HOUSTON — Oilfield services company Baker Hughes Inc. says the number of rigs actively exploring for oil and natural gas in the U.S. dropped by four this week to 1,757. The Houston-based company said in its weekly report Friday that 1,333 rigs were actively exploring for oil and 420 for gas. Four were listed as miscellaneous. A year ago, Baker Hughes counted 1,989 working rigs. Of the major oil- and gas-producing states, New Mexico, North Dakota, Oklahoma and Pennsylvania each gained two rigs. Arkansas was up one. Louisiana declined by five rigs while Colorado and Texas each fell by two. Alaska and West Virginia were down one apiece. California and Wyoming were unchanged. The rig count peaked at 4,530 in 1981 and bottomed at 488 in 1999.
Samsung's bill to Apple reduced
SAN FRANCISCO — A federal judge on Friday slashed nearly half of the $1 billion damage award a jury ordered Samsung Electronics to pay Apple Inc. after a high-profile trial over the rights to the design and technology running some of the world's most popular smartphones and tablet computers. U.S. District Court Judge Lucy Koh lowered the damages awarded to Apple Inc. by $450.5 million for 14 Samsung products including some products in its hot-selling Galaxy lineup, saying jurors had not properly followed her instruction in calculating some of the damages. She also concluded that mistakes had been made in determining when Apple had first notified Samsung about the alleged violations of patents for its trend-setting iPhone and IPad. Koh ordered a new trial to recalculate damages for those products.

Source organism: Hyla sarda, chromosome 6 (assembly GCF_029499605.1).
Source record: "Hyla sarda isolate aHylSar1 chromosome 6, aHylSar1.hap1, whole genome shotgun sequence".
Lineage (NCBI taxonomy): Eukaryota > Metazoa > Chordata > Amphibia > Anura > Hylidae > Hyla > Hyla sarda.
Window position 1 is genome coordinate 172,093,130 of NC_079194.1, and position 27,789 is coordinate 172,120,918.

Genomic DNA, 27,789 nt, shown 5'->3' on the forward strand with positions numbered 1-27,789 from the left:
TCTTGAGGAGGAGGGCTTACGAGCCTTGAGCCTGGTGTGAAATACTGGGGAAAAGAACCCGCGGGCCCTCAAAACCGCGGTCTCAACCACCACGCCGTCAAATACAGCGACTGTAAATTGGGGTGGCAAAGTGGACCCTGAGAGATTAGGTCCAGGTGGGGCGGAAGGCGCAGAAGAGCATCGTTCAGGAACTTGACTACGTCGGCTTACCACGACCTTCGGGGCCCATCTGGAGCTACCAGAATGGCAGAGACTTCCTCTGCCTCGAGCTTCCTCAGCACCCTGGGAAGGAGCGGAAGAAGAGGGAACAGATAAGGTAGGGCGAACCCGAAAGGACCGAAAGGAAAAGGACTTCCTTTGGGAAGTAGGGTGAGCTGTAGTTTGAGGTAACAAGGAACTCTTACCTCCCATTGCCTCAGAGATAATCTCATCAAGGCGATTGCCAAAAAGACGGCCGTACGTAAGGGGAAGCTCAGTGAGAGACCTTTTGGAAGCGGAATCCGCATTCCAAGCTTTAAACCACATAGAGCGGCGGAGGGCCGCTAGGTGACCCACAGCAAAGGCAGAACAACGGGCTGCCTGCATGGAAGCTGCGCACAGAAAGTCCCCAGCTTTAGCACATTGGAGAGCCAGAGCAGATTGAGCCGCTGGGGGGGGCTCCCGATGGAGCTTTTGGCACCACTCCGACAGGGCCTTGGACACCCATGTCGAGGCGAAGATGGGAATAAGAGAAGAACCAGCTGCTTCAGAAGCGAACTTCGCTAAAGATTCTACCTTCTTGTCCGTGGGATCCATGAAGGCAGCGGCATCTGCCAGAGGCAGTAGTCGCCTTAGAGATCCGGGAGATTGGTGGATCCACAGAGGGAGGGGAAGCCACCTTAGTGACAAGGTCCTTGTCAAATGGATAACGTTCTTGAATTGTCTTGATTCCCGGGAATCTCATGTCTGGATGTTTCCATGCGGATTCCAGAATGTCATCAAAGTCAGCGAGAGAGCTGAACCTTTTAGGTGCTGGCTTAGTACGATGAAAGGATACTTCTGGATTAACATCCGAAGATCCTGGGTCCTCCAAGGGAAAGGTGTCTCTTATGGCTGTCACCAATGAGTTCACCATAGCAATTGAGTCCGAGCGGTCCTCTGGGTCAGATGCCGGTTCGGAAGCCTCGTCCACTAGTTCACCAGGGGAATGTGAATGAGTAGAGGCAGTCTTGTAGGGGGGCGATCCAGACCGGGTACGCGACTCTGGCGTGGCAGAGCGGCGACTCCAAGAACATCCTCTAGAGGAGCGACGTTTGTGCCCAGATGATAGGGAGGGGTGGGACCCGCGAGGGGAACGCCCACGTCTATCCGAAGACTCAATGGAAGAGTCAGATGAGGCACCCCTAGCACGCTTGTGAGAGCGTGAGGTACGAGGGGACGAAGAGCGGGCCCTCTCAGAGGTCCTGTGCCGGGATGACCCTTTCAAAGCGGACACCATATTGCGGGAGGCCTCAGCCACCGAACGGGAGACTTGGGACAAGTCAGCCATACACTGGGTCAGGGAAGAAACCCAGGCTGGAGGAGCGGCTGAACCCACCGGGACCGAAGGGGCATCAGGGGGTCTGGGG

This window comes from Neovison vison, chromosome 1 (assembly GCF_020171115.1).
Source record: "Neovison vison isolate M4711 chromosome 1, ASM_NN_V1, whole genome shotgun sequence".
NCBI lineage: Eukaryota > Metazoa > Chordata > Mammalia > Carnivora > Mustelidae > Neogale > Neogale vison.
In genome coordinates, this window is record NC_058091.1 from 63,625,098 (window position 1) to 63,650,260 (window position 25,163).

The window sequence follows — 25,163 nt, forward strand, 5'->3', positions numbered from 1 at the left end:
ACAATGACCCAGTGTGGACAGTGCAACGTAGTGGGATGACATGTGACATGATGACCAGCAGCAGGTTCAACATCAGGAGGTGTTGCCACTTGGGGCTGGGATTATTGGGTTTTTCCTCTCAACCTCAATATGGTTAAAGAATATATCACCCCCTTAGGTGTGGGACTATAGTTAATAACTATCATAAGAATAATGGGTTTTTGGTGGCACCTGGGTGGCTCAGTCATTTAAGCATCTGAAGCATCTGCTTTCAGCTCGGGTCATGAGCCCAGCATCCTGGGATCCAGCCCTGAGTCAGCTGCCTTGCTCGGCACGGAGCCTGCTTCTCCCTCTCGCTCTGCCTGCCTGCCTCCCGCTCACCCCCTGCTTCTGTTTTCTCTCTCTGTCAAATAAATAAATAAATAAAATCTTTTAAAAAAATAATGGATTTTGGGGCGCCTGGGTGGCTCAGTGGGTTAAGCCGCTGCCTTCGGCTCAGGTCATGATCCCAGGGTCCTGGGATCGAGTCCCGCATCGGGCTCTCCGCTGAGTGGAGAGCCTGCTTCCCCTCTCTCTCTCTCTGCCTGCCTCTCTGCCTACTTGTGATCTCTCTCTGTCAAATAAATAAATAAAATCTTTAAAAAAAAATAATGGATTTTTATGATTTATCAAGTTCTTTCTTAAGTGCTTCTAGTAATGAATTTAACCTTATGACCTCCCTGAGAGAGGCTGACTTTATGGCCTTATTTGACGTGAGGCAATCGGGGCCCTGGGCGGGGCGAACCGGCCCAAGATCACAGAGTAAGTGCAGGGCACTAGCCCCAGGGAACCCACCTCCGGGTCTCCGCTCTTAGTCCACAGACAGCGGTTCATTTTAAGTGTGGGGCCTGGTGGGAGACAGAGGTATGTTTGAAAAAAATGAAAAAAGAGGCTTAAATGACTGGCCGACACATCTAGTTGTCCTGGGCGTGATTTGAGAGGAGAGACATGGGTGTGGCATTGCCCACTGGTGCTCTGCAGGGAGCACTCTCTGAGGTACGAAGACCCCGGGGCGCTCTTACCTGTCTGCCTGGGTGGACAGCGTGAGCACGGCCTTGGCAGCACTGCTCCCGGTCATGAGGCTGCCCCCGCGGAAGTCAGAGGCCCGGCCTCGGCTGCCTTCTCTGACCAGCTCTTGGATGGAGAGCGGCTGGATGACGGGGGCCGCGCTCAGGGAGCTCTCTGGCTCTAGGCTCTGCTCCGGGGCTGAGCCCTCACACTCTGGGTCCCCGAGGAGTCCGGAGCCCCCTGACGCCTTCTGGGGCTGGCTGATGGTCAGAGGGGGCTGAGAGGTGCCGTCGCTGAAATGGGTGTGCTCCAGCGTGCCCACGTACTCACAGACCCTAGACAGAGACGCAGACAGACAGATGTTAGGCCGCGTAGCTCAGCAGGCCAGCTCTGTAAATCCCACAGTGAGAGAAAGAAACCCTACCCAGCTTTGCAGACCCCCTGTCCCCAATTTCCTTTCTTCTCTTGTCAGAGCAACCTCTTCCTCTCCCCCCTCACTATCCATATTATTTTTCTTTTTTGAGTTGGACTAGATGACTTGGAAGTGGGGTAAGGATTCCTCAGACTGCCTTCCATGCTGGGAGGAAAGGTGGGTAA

Buffett dissatisfied with 45%
OMAHA, Neb. — Most companies would undoubtedly be thrilled with the results Warren Buffett called “subpar” at Berkshire Hathaway because his company's value trailed the overall market. But the fact that Buffett wasn't satisfied with the 45 percent jump in profit his company reported Friday is part of why he's built such a remarkable record. Buffett sounded optimistic about both the economy and his company in an annual letter to shareholders that was released Friday. Buffett urged other businesses to either invest in the future or sell their profitable ventures to Berkshire.
Antitrust lawsuit dismissed
OMAHA, Neb. — A federal judge has dismissed a lawsuit that accused Union Pacific and BNSF Railways of price fixing. Oxbow Carbon & Minerals LLC said in its lawsuit that the two biggest railroads in the western U.S. worked to avoid direct competition with each other to keep rates high, and that Union Pacific has refused to ship coal from its Oxbow's Elk Creek Mine in western Colorado to avoid competing with BNSF. The lawsuit brought by Oxbow and six of its companies also said the railroads' fuel surcharges aren't based on actual costs and simply raise shipping rates. But U.S. District Court Judge Paul Friedman said in an opinion Tuesday that Oxbow failed to present adequate facts to back the allegations of price fixing.
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